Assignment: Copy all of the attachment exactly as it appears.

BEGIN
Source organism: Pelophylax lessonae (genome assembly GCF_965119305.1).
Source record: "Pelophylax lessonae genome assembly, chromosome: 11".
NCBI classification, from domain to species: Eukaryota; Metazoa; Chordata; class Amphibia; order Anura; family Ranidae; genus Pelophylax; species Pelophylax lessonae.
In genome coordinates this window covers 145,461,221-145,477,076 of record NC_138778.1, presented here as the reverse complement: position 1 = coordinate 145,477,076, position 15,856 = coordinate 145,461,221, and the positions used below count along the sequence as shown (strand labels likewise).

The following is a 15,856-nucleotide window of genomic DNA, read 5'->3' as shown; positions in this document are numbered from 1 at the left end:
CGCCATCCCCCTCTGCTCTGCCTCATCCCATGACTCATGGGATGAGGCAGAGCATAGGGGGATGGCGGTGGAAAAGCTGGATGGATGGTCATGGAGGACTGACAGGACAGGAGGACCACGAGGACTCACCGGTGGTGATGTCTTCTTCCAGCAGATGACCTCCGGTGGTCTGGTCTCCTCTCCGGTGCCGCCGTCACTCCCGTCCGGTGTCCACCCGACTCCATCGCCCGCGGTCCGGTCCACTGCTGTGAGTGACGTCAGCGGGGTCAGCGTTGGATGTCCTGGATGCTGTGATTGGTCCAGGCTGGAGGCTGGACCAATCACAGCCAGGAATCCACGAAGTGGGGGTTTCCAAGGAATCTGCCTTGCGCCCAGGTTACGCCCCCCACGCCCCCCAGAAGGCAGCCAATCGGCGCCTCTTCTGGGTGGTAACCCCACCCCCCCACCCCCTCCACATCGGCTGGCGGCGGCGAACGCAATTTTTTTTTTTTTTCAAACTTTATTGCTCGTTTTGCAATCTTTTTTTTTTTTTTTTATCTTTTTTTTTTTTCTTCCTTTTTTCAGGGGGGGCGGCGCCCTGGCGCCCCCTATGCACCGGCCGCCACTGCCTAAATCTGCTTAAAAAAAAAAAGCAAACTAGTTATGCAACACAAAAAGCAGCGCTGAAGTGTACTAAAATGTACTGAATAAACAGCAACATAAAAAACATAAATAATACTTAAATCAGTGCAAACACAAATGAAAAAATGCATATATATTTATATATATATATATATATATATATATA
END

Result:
Source organism: Pelophylax lessonae (genome assembly GCF_965119305.1).
Source record: "Pelophylax lessonae genome assembly, chromosome: 11".
NCBI classification, from domain to species: Eukaryota; Metazoa; Chordata; class Amphibia; order Anura; family Ranidae; genus Pelophylax; species Pelophylax lessonae.
In genome coordinates this window covers 145,461,221-145,477,076 of record NC_138778.1, presented here as the reverse complement: position 1 = coordinate 145,477,076, position 15,856 = coordinate 145,461,221, and the positions used below count along the sequence as shown (strand labels likewise).

The following is a 15,856-nucleotide window of genomic DNA, read 5'->3' as shown; positions in this document are numbered from 1 at the left end:
CGCCATCCCCCTCTGCTCTGCCTCATCCCATGACTCATGGGATGAGGCAGAGCATAGGGGGATGGCGGTGGAAAAGCTGGATGGATGGTCATGGAGGACTGACAGGACAGGAGGACCACGAGGACTCACCGGTGGTGATGTCTTCTTCCAGCAGATGACCTCCGGTGGTCTGGTCTCCTCTCCGGTGCCGCCGTCACTCCCGTCCGGTGTCCACCCGACTCCATCGCCCGCGGTCCGGTCCACTGCTGTGAGTGACGTCAGCGGGGTCAGCGTTGGATGTCCTGGATGCTGTGATTGGTCCAGGCTGGAGGCTGGACCAATCACAGCCAGGAATCCACGAAGTGGGGGTTTCCAAGGAATCTGCCTTGCGCCCAGGTTACGCCCCCCACGCCCCCCAGAAGGCAGCCAATCGGCGCCTCTTCTGGGTGGTAACCCCACCCCCCCACCCCCTCCACATCGGCTGGCGGCGGCGAACGCAATTTTTTTTTTTTTTCAAACTTTATTGCTCGTTTTGCAATCTTTTTTTTTTTTTTTTATCTTTTTTTTTTTTCTTCCTTTTTTCAGGGGGGGCGGCGCCCTGGCGCCCCCTATGCACCGGCCGCCACTGCCTAAATCTGCTTAAAAAAAAAAAGCAAACTAGTTATGCAACACAAAAAGCAGCGCTGAAGTGTACTAAAATGTACTGAATAAACAGCAACATAAAAAACATAAATAATACTTAAATCAGTGCAAACACAAATGAAAAAATGCATATATATTTATATATATATATATATATATATATATA